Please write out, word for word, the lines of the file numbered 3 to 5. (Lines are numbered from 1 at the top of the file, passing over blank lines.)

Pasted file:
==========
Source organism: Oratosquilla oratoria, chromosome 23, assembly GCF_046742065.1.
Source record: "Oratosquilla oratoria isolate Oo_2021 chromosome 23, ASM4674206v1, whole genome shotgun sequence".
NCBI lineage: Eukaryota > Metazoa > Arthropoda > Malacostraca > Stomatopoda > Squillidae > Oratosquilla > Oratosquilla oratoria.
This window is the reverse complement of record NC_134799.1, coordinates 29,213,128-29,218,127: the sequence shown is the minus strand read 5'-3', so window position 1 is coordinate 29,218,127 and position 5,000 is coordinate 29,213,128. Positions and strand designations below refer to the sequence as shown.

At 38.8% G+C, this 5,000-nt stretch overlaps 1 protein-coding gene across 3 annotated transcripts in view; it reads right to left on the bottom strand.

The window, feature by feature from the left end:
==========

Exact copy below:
NCBI lineage: Eukaryota > Metazoa > Arthropoda > Malacostraca > Stomatopoda > Squillidae > Oratosquilla > Oratosquilla oratoria.
This window is the reverse complement of record NC_134799.1, coordinates 29,213,128-29,218,127: the sequence shown is the minus strand read 5'-3', so window position 1 is coordinate 29,218,127 and position 5,000 is coordinate 29,213,128. Positions and strand designations below refer to the sequence as shown.

At 38.8% G+C, this 5,000-nt stretch overlaps 1 protein-coding gene across 3 annotated transcripts in view; it reads right to left on the bottom strand.